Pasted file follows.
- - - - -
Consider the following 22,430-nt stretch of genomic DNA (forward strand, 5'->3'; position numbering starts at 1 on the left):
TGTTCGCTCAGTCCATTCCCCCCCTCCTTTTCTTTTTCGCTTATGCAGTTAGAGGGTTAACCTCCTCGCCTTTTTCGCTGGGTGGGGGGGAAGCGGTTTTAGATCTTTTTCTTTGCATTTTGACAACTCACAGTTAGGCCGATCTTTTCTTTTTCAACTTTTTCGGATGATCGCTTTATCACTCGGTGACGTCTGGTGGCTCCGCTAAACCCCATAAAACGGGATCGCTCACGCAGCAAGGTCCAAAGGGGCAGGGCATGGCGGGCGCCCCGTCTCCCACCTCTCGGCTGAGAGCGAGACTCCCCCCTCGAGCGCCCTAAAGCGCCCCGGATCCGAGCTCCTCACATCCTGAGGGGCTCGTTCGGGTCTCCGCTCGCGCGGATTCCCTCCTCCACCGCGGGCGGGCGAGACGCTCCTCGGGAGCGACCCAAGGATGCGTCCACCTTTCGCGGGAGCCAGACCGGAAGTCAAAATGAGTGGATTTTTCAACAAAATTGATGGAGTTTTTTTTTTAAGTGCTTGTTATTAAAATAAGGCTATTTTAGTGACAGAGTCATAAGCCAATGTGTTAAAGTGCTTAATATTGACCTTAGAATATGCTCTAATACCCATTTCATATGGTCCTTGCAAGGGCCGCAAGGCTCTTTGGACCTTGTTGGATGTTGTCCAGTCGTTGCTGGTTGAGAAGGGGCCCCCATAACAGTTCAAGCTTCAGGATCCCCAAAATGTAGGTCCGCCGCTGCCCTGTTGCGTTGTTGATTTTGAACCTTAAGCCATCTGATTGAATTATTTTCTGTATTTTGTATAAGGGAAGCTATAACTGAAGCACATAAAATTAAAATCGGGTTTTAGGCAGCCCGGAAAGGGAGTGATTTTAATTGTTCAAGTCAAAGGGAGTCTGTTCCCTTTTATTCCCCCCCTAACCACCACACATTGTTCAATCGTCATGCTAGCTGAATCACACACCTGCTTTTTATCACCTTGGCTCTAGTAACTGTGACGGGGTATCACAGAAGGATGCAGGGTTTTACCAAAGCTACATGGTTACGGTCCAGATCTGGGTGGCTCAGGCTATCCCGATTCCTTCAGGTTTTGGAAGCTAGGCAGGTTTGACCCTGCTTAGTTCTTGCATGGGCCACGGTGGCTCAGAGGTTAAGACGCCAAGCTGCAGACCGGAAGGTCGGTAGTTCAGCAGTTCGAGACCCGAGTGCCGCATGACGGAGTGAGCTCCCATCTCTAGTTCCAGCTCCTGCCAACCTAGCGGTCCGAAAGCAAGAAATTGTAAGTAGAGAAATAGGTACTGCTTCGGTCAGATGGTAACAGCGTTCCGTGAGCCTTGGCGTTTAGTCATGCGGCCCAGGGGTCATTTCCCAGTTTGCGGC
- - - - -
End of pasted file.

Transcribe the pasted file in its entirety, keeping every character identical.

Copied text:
Consider the following 22,430-nt stretch of genomic DNA (forward strand, 5'->3'; position numbering starts at 1 on the left):
TGTTCGCTCAGTCCATTCCCCCCCTCCTTTTCTTTTTCGCTTATGCAGTTAGAGGGTTAACCTCCTCGCCTTTTTCGCTGGGTGGGGGGGAAGCGGTTTTAGATCTTTTTCTTTGCATTTTGACAACTCACAGTTAGGCCGATCTTTTCTTTTTCAACTTTTTCGGATGATCGCTTTATCACTCGGTGACGTCTGGTGGCTCCGCTAAACCCCATAAAACGGGATCGCTCACGCAGCAAGGTCCAAAGGGGCAGGGCATGGCGGGCGCCCCGTCTCCCACCTCTCGGCTGAGAGCGAGACTCCCCCCTCGAGCGCCCTAAAGCGCCCCGGATCCGAGCTCCTCACATCCTGAGGGGCTCGTTCGGGTCTCCGCTCGCGCGGATTCCCTCCTCCACCGCGGGCGGGCGAGACGCTCCTCGGGAGCGACCCAAGGATGCGTCCACCTTTCGCGGGAGCCAGACCGGAAGTCAAAATGAGTGGATTTTTCAACAAAATTGATGGAGTTTTTTTTTTAAGTGCTTGTTATTAAAATAAGGCTATTTTAGTGACAGAGTCATAAGCCAATGTGTTAAAGTGCTTAATATTGACCTTAGAATATGCTCTAATACCCATTTCATATGGTCCTTGCAAGGGCCGCAAGGCTCTTTGGACCTTGTTGGATGTTGTCCAGTCGTTGCTGGTTGAGAAGGGGCCCCCATAACAGTTCAAGCTTCAGGATCCCCAAAATGTAGGTCCGCCGCTGCCCTGTTGCGTTGTTGATTTTGAACCTTAAGCCATCTGATTGAATTATTTTCTGTATTTTGTATAAGGGAAGCTATAACTGAAGCACATAAAATTAAAATCGGGTTTTAGGCAGCCCGGAAAGGGAGTGATTTTAATTGTTCAAGTCAAAGGGAGTCTGTTCCCTTTTATTCCCCCCCTAACCACCACACATTGTTCAATCGTCATGCTAGCTGAATCACACACCTGCTTTTTATCACCTTGGCTCTAGTAACTGTGACGGGGTATCACAGAAGGATGCAGGGTTTTACCAAAGCTACATGGTTACGGTCCAGATCTGGGTGGCTCAGGCTATCCCGATTCCTTCAGGTTTTGGAAGCTAGGCAGGTTTGACCCTGCTTAGTTCTTGCATGGGCCACGGTGGCTCAGAGGTTAAGACGCCAAGCTGCAGACCGGAAGGTCGGTAGTTCAGCAGTTCGAGACCCGAGTGCCGCATGACGGAGTGAGCTCCCATCTCTAGTTCCAGCTCCTGCCAACCTAGCGGTCCGAAAGCAAGAAATTGTAAGTAGAGAAATAGGTACTGCTTCGGTCAGATGGTAACAGCGTTCCGTGAGCCTTGGCGTTTAGTCATGCGGCCCAGGGGTCATTTCCCAGTTTGCGGC